The methods of data production were participant observation and audio-recordings of workshops on virtual worlds. These workshops represented fora in which the university researchers and partners carried out research together. Topics for discussion and group work included the potential and limitations of Second Life for social and cultural innovation, the concept of innovation itself, the Danish media discourse on Second Life, and libraries in Second Life.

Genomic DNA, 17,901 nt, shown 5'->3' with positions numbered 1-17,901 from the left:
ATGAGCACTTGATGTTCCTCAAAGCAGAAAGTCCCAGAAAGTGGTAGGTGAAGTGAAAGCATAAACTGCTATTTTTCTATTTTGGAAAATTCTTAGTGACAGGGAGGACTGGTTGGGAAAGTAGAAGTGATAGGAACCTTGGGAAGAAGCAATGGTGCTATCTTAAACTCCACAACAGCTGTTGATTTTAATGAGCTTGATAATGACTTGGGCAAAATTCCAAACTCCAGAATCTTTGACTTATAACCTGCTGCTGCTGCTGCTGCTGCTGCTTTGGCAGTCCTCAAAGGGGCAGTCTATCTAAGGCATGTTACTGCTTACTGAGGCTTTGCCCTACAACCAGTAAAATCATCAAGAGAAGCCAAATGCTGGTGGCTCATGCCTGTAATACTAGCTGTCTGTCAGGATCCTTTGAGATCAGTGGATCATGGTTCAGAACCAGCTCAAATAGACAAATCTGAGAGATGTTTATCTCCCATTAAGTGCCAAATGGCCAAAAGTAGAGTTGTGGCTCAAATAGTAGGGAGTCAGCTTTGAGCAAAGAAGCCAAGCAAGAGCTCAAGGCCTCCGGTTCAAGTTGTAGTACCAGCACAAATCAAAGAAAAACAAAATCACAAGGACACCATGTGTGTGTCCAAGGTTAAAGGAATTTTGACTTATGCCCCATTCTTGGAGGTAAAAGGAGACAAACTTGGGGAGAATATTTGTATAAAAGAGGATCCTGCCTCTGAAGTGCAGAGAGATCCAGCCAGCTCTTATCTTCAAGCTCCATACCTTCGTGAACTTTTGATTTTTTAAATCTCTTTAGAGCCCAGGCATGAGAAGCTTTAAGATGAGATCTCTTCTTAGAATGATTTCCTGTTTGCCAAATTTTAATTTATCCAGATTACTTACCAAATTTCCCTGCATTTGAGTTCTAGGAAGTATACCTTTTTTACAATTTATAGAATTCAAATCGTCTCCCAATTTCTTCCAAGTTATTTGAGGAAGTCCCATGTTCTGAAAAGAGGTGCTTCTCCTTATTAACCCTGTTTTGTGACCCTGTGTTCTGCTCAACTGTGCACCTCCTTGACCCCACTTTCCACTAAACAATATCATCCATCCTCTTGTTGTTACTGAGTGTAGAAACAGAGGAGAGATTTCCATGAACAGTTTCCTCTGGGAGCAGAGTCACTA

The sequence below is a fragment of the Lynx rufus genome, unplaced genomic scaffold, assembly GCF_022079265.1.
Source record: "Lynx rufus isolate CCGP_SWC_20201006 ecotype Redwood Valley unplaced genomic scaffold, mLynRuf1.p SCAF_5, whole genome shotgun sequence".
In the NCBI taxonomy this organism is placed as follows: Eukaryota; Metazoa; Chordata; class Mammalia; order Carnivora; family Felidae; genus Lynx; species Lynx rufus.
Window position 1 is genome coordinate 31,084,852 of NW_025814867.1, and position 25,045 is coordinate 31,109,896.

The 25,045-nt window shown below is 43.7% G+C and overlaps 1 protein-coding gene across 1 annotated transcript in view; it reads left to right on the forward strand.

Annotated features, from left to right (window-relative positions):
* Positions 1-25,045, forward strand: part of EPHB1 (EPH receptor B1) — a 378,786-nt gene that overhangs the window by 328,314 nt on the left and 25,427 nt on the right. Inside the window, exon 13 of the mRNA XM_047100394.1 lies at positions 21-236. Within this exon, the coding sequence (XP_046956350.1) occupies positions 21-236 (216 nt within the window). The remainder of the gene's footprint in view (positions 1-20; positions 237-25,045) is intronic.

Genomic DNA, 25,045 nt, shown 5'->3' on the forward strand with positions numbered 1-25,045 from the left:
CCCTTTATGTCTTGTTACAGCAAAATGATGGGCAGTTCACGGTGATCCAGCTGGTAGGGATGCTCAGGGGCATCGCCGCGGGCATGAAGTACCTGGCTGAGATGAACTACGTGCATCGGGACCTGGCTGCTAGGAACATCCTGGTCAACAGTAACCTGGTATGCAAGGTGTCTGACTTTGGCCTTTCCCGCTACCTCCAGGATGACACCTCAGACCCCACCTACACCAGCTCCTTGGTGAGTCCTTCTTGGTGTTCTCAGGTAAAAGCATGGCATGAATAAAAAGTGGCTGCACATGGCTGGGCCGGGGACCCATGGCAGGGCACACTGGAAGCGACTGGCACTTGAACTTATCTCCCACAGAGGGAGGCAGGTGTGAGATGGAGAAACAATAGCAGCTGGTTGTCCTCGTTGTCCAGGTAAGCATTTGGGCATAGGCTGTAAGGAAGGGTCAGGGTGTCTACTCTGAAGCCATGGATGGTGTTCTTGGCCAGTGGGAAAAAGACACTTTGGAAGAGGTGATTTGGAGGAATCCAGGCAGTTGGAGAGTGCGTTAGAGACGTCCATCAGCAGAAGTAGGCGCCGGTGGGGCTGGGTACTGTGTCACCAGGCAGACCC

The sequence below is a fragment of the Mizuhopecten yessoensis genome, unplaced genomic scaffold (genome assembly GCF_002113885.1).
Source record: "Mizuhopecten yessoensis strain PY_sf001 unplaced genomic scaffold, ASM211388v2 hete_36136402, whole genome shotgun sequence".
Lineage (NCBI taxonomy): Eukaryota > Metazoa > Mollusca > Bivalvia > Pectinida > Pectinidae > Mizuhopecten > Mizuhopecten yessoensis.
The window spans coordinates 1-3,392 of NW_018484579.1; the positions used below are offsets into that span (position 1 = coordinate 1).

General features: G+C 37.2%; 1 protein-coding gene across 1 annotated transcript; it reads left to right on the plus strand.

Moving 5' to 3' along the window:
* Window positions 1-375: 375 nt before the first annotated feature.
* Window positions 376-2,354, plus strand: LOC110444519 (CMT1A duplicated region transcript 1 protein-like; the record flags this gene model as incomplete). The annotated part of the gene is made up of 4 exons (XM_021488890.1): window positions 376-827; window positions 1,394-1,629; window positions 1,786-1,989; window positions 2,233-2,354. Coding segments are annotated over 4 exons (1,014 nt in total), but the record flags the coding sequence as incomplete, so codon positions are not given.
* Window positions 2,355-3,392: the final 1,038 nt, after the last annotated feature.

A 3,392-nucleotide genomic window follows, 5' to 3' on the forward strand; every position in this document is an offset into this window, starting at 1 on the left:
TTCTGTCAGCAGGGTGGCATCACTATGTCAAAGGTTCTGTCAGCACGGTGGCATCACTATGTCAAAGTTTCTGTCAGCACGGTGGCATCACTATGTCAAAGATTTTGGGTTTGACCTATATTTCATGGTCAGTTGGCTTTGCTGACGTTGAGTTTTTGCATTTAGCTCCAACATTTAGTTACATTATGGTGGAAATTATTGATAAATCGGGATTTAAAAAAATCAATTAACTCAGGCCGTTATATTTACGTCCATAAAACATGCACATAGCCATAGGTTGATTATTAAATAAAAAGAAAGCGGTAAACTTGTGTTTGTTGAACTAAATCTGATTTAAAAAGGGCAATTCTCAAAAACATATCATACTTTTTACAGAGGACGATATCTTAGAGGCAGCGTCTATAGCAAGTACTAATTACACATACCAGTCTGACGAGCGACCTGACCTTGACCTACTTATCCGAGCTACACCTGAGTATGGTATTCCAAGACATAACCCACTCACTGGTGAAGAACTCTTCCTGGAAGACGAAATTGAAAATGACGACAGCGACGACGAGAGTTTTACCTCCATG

Through an interplay between theory and data (and in interaction with Phillips’ other case studies), Phillips further developed a theoretical framework entitled the Integrated Framework for Analysing Dialogic Knowledge Production and Communication (IFADIA). IFADIA builds on theories from across three research traditions – dialogic communication theory, action research and science and technology studies. Dialogic communication theory was drawn on in order to theorise communication in terms of a tensional approach to dialogue. Action research and science and technology studies of the turn to dialogue in science/society relations were enlisted in order to theorise the nature of co-produced knowledges and relations between the participating actors in collaborative practices. Action research provided insights into the tensions that arose in the co-production of knowledge. Science and technology studies provided insights based on detailed empirical analyses of the tensions in the shift to dialogue in the governance of research. In addition, IFADIA drew on a social constructionist discourse analytical approach that asserts that our knowledge of the world – including our experience of self and others – is constructed in discourses that give meaning to the world from particular perspectives. IFADIA incorporated a poststructuralist Foucauldian understanding of power as a productive and constraining force, responsible both for creating our social world and for the particular ways in which the world is formed and can be talked about, ruling out alternative ways of being and talking (Foucault 1980). This led to a critical perspective on the inevitable operation of power/knowledge in collaborative research practices.